Sunday, September 30, 2012

Effort v Quality

This piece was in response to a discussion question at school

Effort v. Quality

Yoda says, “Try not. Do. Or do not. There is no try”. Putting that quote in the context of assignments completed by students for educational purposes, one could argue that quality holds more importance than effort. “Aw, I tried” is hardly an argument of achievement. People don’t want to hear from President Barack Obama that he gave his best effort; they want to see results, quality results. The same should be expected of our students.

I read an opinion piece the other week that stated the downfall of the younger generation is the expectation of adulation, the stickers and praise for every attempt at a deed, not just its completion. The result in this way of thinking is seen in the kinesiology major, Jason Greenwood, mentioned in the New York Times article, “Student Expectations Seen as Causing Grade Disputes” by Max Roosevelt:  “…putting in a lot of effort should merit a high grade.” He goes on to argue that effort is what really matters. But this leaves the question: what is effort without (quality) results?

Does Effort Count

Sure effort counts in the consideration of a grade for an assignment. It has to. A quality assignment is the direct result of effort. Even while there may be people more naturally talented at some things than others, there still has to be effort somewhere—maybe in the cultivation of that talent, if not directly for that assignment. Barring a learning obstacle such as a mental or physical disability (or a very unethical teacher), it is next to impossible that “maximum effort can only be average in a teacher’s mind” as asserted by the very same student mentioned above, especially given that what he deemed to be exceptional, “goes to every class and reads every chapter”, is really just what is expected. I mean, is that not outlined on the syllabus? An A is given for the exceptional, a C for the average.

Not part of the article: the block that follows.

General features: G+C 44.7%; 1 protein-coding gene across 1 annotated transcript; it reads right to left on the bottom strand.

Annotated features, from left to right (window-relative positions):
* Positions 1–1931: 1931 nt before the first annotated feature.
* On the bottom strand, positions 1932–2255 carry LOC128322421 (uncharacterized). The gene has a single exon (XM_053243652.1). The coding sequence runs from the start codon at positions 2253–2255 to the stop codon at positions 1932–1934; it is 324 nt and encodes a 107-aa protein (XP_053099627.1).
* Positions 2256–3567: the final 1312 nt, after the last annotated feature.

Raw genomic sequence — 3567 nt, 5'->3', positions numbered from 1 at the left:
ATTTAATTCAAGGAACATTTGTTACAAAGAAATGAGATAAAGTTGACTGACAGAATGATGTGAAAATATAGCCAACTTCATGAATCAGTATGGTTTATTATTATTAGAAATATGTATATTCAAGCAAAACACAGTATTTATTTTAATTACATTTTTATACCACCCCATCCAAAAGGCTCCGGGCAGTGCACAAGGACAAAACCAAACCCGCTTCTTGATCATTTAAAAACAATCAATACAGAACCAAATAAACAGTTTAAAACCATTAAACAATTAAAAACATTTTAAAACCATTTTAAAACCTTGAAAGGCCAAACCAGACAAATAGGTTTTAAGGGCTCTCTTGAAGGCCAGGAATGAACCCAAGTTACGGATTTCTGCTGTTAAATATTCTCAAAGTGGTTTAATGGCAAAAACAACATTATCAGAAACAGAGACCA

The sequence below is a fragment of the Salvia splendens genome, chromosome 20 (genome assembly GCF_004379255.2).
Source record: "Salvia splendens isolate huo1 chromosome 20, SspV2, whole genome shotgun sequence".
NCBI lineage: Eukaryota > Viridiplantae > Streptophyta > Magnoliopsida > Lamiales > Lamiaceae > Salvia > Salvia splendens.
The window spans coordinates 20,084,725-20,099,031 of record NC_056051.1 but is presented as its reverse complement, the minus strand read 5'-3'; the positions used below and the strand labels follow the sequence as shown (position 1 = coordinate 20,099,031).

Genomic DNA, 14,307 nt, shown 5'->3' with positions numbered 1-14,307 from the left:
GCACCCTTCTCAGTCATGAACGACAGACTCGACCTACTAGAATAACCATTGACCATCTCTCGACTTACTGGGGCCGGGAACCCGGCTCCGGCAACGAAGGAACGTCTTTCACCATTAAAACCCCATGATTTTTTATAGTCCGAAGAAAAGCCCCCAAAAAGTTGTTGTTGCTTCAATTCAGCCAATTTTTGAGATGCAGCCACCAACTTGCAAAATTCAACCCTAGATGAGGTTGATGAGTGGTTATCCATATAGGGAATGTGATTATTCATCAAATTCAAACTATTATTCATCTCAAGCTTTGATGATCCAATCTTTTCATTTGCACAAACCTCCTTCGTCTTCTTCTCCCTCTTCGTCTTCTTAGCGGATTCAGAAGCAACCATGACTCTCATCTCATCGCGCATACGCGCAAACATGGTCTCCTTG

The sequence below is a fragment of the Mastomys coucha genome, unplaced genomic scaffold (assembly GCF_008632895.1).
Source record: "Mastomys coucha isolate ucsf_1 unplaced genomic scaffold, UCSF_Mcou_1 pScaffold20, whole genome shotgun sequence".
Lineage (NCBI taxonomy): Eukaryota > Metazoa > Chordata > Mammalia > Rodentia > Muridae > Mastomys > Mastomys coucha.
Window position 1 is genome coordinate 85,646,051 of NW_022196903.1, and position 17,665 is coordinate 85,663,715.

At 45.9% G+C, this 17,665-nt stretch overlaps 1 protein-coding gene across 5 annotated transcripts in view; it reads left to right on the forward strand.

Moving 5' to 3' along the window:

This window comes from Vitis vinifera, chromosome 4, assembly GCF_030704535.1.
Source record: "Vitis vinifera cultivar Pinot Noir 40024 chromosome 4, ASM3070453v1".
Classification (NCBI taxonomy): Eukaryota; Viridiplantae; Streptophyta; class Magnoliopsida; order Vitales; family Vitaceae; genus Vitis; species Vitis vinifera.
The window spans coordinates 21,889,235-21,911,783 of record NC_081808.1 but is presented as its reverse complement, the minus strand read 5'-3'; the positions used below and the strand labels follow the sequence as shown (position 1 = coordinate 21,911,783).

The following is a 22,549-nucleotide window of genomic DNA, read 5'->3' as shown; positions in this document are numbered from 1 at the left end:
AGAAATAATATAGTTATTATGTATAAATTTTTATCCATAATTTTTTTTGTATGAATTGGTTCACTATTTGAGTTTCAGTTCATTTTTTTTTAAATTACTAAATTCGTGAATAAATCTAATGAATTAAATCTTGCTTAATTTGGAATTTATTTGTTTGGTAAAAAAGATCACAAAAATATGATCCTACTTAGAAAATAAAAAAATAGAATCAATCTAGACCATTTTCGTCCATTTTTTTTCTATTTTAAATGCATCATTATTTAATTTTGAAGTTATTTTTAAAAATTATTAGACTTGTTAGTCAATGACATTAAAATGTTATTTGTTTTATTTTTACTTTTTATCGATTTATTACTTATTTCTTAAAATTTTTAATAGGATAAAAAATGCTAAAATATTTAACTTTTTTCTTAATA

Now, there has been a time when I had a student who was teetering on the edge of a better grade, i.e. a 3.48, and, given her output in discussions, the quality of her work (except one or two assignments out of many), and her preparedness and attitude in class, I added a class discussion grade solely for the purpose of bumping her up. In this instance, her quality of work was still high, just not impeccable on an assignment or two. That warranted me taking her effort into account.

Get v. Earned

Granted, if the abovementioned student is, also, passing assessments with grades in the upper level of the grading scale, then that student has earned the A as opposed to just being given an A. Again, this is an illustration of effort directly affecting quality output. And it is indisputable. There is no subjectivity in the grading at that point; the professor isn’t cajoled by the beads of sweat dotting a student’s forehead. That grade is honestly earned.

This question of “get versus earned” is one that bothers me because I have students who tell me I “gave” them a certain grade when it is, indeed, the grade their work deserved/earned. That grade is payment for the work given in the educational bartering system.

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